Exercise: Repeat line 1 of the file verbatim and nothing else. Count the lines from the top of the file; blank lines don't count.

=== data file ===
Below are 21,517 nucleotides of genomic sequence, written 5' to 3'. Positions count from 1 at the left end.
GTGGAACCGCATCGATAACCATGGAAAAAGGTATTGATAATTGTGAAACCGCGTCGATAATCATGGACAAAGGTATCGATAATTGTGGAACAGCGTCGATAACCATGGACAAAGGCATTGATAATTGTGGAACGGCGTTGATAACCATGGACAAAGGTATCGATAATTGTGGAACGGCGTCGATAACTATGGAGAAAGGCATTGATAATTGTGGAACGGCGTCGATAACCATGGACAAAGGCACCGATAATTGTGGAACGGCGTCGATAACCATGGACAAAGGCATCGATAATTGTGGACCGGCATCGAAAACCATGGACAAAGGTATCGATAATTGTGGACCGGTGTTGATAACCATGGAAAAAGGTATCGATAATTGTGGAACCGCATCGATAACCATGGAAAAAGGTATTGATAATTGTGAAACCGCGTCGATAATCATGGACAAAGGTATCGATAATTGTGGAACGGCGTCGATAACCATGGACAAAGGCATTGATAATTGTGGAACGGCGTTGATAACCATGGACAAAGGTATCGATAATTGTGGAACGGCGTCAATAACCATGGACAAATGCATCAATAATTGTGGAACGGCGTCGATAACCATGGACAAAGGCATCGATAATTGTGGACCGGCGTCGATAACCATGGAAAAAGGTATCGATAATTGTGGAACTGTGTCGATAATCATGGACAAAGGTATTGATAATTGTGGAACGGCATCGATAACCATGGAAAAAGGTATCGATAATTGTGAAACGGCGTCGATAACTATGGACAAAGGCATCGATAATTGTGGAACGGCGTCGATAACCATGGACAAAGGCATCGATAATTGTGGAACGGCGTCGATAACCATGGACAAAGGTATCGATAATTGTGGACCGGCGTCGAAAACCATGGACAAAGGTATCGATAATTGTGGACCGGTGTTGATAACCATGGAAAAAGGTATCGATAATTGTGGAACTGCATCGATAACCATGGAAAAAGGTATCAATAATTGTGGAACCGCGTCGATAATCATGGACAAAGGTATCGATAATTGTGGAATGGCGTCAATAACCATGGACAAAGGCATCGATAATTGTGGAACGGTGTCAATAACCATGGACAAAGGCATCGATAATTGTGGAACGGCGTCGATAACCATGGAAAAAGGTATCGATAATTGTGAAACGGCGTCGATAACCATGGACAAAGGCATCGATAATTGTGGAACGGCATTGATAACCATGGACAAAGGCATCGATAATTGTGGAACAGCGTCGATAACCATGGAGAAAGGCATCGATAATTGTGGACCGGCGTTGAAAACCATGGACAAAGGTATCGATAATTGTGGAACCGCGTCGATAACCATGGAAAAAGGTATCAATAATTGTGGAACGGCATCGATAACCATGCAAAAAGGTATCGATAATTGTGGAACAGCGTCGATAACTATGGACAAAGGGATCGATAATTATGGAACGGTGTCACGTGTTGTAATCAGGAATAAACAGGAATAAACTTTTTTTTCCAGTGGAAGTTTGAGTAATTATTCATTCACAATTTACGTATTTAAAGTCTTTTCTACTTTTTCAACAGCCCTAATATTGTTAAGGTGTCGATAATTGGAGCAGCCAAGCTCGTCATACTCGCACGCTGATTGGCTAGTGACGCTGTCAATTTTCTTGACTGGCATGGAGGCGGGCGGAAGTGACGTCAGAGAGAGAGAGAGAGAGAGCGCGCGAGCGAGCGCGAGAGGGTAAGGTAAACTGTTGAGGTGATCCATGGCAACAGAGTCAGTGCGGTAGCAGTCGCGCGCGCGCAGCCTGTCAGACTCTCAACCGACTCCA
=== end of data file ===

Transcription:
Below are 21,517 nucleotides of genomic sequence, written 5' to 3'. Positions count from 1 at the left end.